That is why, as a host who respects copyrights and regularly fights for content owners and producers, recommending WAF usually gives me heartburn. But it can be necessary, helping to protect against abusive behavior plaguing websites’ join forms, for instance. For more users, however, a smart combination of choosing a host with DDoS protection along with CDN (content delivery network) service is adequate.

If you do opt to use a WAF service, then the question of dedicated versus shared IP addresses will not matter so much, because nobody will know where your website is hosted except your WAF provider. Just remember that they can have outages or de-platform clients, if they wish, so this does make your WAF a single point of potential business or technical failure.

Navigating the IP Address Landscape

The distinction between shared and dedicated IP addresses carries significant implications for SEO, security and legal considerations. The evolving scarcity of IPv4 addresses adds another layer of complexity, prompting strategic decisions regarding IP cost and assignment. Meanwhile, WAF services offer ways to mask IP addresses, balancing security concerns with potential drawbacks.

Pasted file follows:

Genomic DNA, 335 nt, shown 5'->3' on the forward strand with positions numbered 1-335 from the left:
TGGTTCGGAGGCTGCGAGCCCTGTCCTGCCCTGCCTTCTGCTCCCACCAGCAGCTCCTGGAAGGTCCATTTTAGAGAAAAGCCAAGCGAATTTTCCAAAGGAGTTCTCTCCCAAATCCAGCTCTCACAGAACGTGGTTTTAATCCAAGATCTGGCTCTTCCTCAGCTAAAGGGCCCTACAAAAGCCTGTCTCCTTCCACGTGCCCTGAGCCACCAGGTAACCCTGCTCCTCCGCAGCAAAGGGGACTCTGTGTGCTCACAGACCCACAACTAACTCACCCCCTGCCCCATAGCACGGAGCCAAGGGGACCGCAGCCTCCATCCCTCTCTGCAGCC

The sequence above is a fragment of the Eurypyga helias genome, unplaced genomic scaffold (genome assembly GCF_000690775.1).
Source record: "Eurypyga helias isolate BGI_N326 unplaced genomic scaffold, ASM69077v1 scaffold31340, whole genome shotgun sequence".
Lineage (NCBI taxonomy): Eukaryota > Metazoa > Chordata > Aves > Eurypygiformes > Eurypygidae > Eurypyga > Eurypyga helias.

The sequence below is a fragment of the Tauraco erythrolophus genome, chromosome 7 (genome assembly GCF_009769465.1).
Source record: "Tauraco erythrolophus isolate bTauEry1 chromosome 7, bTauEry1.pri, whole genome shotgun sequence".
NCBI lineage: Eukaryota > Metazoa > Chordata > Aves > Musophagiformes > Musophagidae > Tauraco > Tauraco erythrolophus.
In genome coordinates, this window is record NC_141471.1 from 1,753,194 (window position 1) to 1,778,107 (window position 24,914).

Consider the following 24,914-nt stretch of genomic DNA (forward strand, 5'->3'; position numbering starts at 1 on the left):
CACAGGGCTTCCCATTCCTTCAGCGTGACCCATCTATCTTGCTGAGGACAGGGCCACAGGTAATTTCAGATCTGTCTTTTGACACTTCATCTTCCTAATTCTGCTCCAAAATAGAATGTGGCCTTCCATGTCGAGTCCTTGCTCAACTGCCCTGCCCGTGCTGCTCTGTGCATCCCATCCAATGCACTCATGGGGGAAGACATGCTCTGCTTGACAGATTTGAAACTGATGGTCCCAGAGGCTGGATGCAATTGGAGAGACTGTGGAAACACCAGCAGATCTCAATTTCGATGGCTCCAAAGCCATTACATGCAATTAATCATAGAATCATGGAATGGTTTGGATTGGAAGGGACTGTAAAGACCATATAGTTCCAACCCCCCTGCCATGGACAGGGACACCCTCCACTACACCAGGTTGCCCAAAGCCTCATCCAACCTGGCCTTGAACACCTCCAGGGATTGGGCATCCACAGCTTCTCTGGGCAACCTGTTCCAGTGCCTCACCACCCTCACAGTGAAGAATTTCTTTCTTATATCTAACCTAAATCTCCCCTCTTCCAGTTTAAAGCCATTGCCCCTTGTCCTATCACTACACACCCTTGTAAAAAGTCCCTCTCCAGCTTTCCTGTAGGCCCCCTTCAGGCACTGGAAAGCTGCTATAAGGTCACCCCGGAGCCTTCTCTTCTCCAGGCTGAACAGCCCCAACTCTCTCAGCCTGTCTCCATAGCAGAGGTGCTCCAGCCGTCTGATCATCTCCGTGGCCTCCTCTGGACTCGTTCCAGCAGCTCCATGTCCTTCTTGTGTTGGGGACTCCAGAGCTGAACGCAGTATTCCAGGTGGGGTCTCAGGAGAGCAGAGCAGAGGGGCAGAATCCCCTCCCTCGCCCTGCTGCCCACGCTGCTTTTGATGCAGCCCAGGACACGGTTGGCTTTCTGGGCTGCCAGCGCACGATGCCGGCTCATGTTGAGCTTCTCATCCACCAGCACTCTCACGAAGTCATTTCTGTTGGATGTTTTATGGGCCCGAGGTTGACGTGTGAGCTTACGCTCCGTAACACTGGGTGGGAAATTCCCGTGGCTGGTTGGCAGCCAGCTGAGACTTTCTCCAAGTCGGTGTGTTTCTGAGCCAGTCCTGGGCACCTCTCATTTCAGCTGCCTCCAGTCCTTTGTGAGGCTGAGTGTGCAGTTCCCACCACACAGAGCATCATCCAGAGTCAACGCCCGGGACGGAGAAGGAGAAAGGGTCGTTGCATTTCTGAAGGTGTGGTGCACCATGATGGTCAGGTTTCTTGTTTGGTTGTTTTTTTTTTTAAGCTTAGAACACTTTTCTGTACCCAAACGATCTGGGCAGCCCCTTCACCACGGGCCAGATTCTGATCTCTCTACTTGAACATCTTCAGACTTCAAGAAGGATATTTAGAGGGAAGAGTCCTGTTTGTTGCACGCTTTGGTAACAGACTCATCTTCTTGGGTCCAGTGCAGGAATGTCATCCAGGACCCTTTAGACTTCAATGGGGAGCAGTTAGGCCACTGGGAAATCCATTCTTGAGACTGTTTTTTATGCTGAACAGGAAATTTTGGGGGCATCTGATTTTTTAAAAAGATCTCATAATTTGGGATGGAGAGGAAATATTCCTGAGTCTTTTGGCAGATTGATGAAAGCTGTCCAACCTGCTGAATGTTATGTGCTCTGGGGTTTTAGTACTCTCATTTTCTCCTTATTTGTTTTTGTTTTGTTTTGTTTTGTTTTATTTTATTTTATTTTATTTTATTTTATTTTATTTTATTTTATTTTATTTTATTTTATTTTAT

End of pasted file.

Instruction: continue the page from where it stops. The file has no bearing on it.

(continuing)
My goal in this article has been to provide a basic primer on these issues so that you, as a website owner, can make practical decisions for your online business. By staying informed and proactive, you can manage these choices for yourself. However, navigating these complexities requires a nuanced understanding tailored to your needs, which can vary quite a lot from the needs of the next business owner. So if you get lost along the way or would like expert feedback, don’t hesitate to seek out a pro.

Brad Mitchell is the founder of MojoHost and has served the adult industry since 1999, winning 19 XBIZ awards for corporate and professional excellence. He serves on the boards of Pineapple Support and ASACP and enjoys sharing his industry experience with everyone. XBIZ readers may contact brad@mojohost.com anytime.